"The bank will return to the old management after the next meeting. By the old management, I mean that Dr. Woods will be chairman of the board of directors and he will designate his own friends for president, cashier and vice presidents. I do not think he will take the office of president again. He will make the office of chairman more important, and occupy that.

"It is premature to mention anyone for president. The doctor has not done so. He may be expected to renew his old associations. A report that at the time Mr. Ridgely was brought West he had been given the voting power of a majority of the stock for two years was an error. The shares vote themselves and none of them has been pledged. Dr. Woods did not then hold them, so he could not vote them. Now he and his friends do, and they will vote them.

"The bank is very prosperous. Mr. Ridgely may be continued. He is a highly valuable man, and the Commerce is big enough to have several big men members of its board. However, Dr. Woods will be the guiding spirit after next January."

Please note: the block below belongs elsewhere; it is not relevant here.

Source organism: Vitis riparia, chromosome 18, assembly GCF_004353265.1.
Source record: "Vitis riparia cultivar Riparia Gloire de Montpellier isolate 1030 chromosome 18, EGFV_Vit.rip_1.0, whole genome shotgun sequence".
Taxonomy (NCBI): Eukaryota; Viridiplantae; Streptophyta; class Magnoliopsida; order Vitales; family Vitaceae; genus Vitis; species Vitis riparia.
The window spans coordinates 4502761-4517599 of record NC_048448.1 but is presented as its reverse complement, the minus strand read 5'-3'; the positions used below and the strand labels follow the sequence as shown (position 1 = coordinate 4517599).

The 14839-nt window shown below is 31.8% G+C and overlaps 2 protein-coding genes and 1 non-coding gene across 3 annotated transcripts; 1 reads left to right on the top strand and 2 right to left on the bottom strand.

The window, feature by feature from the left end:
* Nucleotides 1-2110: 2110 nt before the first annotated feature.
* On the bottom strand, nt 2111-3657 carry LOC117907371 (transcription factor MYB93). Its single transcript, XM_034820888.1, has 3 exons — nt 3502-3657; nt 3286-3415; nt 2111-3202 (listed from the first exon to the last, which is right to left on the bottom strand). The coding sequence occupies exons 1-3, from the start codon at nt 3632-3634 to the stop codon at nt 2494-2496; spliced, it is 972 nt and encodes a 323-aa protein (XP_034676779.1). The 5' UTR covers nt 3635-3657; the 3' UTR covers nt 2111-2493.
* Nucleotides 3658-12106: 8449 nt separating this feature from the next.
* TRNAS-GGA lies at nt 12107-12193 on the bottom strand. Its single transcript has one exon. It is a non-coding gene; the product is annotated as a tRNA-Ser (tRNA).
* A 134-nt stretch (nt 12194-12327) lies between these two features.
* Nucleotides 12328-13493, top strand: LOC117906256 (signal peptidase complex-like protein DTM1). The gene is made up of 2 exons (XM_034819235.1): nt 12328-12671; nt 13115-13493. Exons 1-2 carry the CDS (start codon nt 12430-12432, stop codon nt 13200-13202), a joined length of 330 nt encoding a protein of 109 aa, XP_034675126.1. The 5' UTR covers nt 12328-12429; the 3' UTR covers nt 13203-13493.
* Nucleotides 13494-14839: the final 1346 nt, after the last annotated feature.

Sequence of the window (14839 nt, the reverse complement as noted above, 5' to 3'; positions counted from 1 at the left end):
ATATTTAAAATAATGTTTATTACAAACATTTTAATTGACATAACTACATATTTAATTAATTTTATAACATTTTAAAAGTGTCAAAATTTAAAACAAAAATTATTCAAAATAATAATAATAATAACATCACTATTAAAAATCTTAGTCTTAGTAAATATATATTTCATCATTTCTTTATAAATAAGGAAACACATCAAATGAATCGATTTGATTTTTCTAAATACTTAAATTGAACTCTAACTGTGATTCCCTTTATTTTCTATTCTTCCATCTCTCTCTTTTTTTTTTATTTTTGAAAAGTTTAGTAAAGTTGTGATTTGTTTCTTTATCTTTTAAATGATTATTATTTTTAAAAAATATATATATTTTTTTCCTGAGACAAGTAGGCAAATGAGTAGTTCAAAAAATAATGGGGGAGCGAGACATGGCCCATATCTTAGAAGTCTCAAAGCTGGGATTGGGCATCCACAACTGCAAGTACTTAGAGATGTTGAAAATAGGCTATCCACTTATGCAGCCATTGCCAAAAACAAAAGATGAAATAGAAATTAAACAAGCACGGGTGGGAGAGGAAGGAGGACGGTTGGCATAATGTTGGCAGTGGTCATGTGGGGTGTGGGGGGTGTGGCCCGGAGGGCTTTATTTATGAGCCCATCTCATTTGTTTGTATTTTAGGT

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July 16, 1908


Commerce Building Will Afford a
Unique View of the City.

Local citizens who delight in showing visitors the new Commerce building, the interior of which is one of the handsomest in the United States, will have an additional attraction to offer in the shape of a roof garden, which has been suggested by W. T. Kemper.

The bank building is fourteen stories high and the vantage point at Tenth and Walnut streetsfrom which to view the city. A portion of the roof will be comered with awnings and properly decorated so that visitors may look upon the business section and view one of the most rapidly growing cities in the West.

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May 18, 1908


Charles Pepperdine Dies From Result
of Commerce Building Accident.

Death came early yesterday morning to Charles Pepperdine, the young man who twice in ten days fell from scaffolding sheer down the face of the walls of the Commerce skyscraper. Two borthers who live here were with him at Wesley hospital when he died. His chief concern in the midst of his suffering was that his mother down at Bowling Green, Mo., should be spared the knowlege of his condition. He was her eldest and favorite son. His last drop Saturday morning from the thirteenth story to a substantial skylight in the well of the building above the second floor had mutilated his limbs, and a rope he held to had burned his arm to the bone.